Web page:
Maggie: He really energizes my interest in science. (And see what I did there?)
John: You are so funny.
Maggie: Since this is our last discussion, can you summarize what we have learned about Hawking?
John: Sure. In our past four discussions, we have discussed the following topics: Hawking’s biography; how scientific ideas grow and change; Newton’s theory of gravity; Einstein’s theories of space and gravity; Hoyle and the steady-state model of the universe; Penrose’s idea about singularities; and finally Hawking’s ideas about how the universe began as a singularity, the expanding universe, Hawking radiation, and the idea that black holes can shrink in size.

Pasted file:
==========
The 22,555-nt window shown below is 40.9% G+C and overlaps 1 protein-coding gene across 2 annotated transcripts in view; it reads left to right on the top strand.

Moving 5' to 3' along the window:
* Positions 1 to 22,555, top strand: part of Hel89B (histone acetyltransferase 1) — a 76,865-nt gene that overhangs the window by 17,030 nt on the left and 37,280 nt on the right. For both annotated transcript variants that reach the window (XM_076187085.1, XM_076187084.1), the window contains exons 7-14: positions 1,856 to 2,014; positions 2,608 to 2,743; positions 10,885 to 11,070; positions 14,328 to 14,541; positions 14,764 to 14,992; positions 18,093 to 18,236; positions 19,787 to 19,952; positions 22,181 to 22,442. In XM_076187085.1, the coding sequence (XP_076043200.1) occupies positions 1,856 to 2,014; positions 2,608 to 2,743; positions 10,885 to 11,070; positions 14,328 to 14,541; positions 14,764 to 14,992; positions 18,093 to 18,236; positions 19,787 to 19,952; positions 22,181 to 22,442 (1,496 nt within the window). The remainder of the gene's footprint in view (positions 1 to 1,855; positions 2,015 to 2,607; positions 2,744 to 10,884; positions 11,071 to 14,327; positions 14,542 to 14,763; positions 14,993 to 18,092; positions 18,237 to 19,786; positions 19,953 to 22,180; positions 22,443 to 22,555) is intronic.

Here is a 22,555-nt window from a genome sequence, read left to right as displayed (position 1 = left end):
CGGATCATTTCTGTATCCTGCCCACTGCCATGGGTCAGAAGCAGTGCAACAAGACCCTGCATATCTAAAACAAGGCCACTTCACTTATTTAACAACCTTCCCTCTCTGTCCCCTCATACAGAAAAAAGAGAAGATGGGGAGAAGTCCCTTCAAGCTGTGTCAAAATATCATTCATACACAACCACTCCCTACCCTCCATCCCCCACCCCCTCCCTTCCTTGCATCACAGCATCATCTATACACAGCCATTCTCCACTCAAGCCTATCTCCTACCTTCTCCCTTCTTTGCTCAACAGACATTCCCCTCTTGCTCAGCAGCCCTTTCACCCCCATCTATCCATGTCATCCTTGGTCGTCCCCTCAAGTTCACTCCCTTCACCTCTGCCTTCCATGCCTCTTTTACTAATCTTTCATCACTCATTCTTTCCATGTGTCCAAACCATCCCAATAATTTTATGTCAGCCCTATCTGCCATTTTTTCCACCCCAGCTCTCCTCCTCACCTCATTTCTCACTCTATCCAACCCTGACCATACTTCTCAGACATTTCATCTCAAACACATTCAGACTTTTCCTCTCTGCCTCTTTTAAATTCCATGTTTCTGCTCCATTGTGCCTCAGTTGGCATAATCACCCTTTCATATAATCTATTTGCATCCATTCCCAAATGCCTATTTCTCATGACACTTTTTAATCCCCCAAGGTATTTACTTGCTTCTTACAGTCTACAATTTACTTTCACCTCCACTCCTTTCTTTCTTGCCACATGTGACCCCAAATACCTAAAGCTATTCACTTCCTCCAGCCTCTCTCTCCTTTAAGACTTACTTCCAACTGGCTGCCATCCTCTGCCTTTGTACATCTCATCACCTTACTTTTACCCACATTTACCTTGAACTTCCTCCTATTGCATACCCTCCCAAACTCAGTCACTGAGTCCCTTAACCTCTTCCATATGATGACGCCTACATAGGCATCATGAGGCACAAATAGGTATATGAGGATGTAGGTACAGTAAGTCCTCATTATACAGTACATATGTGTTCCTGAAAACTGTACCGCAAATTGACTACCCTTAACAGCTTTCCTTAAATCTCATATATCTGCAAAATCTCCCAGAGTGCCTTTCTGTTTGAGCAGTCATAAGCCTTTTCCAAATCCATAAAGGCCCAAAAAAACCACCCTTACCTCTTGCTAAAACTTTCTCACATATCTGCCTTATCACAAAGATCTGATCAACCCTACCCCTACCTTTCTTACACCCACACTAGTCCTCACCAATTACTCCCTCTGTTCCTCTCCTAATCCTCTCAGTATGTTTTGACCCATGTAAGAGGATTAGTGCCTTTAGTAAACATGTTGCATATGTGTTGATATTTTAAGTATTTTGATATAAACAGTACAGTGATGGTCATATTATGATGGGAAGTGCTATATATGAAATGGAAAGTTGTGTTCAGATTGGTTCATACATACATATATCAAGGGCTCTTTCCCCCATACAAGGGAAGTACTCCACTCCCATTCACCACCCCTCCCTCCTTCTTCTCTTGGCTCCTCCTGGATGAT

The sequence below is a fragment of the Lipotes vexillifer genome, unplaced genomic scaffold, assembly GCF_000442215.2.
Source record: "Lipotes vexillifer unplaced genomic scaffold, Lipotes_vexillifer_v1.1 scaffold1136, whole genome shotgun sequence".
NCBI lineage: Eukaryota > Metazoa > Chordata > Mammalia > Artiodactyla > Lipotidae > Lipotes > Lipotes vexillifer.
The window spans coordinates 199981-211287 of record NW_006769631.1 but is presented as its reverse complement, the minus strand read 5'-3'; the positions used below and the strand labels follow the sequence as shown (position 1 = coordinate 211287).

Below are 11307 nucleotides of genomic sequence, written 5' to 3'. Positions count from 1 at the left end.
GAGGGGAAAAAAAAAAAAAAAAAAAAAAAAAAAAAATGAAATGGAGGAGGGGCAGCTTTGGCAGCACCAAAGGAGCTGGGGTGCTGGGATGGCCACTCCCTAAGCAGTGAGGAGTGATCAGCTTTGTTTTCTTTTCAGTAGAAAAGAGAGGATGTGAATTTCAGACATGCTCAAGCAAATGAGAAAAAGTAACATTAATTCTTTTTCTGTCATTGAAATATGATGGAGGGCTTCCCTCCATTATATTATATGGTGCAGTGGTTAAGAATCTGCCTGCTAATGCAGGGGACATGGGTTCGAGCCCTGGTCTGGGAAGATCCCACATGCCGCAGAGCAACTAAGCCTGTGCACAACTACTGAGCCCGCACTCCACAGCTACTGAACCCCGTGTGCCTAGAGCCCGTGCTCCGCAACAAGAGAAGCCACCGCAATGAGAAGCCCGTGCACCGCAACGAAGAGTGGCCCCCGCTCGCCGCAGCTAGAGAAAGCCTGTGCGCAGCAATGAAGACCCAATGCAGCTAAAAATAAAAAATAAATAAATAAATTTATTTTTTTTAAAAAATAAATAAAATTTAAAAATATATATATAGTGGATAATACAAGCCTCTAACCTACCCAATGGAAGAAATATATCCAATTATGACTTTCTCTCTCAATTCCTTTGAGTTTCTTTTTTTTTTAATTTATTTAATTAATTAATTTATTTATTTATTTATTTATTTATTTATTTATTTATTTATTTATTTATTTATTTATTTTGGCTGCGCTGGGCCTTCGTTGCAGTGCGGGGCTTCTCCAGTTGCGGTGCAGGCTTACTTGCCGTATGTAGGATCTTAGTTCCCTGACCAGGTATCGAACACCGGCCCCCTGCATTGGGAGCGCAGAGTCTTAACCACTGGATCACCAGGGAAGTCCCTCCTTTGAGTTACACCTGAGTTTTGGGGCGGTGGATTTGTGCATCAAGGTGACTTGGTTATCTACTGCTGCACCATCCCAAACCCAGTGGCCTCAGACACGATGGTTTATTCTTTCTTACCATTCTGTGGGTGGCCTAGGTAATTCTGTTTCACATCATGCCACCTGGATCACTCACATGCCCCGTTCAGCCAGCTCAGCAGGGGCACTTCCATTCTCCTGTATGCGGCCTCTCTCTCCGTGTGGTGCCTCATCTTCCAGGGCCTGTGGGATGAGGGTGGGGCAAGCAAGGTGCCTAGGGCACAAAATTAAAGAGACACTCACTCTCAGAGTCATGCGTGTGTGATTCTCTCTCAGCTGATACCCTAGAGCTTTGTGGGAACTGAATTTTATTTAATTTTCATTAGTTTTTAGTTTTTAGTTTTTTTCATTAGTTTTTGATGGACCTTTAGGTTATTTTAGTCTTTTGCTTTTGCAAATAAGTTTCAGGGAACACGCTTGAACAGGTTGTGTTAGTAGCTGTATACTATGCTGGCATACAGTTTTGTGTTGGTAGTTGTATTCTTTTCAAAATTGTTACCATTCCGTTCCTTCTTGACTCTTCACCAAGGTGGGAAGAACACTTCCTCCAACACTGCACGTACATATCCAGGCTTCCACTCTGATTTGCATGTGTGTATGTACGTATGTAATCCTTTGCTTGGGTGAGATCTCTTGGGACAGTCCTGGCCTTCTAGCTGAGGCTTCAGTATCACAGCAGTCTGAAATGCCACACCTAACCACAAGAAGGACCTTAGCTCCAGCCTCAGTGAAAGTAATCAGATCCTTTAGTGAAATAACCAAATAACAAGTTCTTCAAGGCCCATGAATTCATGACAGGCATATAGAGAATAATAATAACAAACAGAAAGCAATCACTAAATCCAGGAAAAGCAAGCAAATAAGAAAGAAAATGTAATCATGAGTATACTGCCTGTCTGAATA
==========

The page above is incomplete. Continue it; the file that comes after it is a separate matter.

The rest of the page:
Maggie: Wow, we have covered a lot of territory in four discussions.
John: Yes, and some really interesting territory.
Maggie: Don’t forget that we also discussed how Neil deGrasse Tyson killed Pluto. Are we still going to send him a letter?
John: We should, shouldn’t we?
Maggie: That would be loads of fun. So what is our next topic?
John: What do you want to discuss?
Maggie: Since we are on the topic, how about a brief history of astronomy?
John: Yeah, right. I will just pull that off the top of my head.
Maggie: Seriously, let’s do it. It will be loads of fun.
John: Okay, if that is what you really want to do.
Maggie: I have really enjoyed these nerdy discussions.
John: Yes, me too.